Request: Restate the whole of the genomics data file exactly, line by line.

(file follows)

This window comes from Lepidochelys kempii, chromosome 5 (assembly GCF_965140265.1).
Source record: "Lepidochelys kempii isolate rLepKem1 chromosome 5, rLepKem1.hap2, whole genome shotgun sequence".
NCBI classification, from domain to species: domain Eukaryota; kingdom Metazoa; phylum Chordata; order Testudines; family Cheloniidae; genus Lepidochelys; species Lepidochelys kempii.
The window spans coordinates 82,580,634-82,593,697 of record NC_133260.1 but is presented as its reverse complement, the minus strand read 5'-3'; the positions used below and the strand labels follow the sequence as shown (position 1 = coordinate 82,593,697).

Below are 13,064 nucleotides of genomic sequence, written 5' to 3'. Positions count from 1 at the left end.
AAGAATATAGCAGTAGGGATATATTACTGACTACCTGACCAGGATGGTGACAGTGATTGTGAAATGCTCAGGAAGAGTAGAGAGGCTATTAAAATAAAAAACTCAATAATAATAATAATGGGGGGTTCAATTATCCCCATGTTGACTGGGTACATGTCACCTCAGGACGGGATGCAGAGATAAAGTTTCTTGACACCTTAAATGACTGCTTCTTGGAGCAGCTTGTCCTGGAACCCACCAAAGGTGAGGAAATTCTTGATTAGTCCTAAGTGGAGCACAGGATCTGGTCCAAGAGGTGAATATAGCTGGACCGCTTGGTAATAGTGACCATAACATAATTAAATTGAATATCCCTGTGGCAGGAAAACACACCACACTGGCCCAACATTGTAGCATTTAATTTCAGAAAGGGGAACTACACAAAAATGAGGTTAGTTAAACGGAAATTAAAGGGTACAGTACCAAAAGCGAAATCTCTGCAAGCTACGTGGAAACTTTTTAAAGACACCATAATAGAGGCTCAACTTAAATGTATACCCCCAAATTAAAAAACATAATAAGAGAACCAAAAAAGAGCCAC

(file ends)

This window comes from Lepidochelys kempii, chromosome 5 (assembly GCF_965140265.1).
Source record: "Lepidochelys kempii isolate rLepKem1 chromosome 5, rLepKem1.hap2, whole genome shotgun sequence".
NCBI classification, from domain to species: domain Eukaryota; kingdom Metazoa; phylum Chordata; order Testudines; family Cheloniidae; genus Lepidochelys; species Lepidochelys kempii.
The window spans coordinates 82,580,634-82,593,697 of record NC_133260.1 but is presented as its reverse complement, the minus strand read 5'-3'; the positions used below and the strand labels follow the sequence as shown (position 1 = coordinate 82,593,697).

Below are 13,064 nucleotides of genomic sequence, written 5' to 3'. Positions count from 1 at the left end.
AAGAATATAGCAGTAGGGATATATTACTGACTACCTGACCAGGATGGTGACAGTGATTGTGAAATGCTCAGGAAGAGTAGAGAGGCTATTAAAATAAAAAACTCAATAATAATAATAATGGGGGGTTCAATTATCCCCATGTTGACTGGGTACATGTCACCTCAGGACGGGATGCAGAGATAAAGTTTCTTGACACCTTAAATGACTGCTTCTTGGAGCAGCTTGTCCTGGAACCCACCAAAGGTGAGGAAATTCTTGATTAGTCCTAAGTGGAGCACAGGATCTGGTCCAAGAGGTGAATATAGCTGGACCGCTTGGTAATAGTGACCATAACATAATTAAATTGAATATCCCTGTGGCAGGAAAACACACCACACTGGCCCAACATTGTAGCATTTAATTTCAGAAAGGGGAACTACACAAAAATGAGGTTAGTTAAACGGAAATTAAAGGGTACAGTACCAAAAGCGAAATCTCTGCAAGCTACGTGGAAACTTTTTAAAGACACCATAATAGAGGCTCAACTTAAATGTATACCCCCAAATTAAAAAACATAATAAGAGAACCAAAAAAGAGCCAC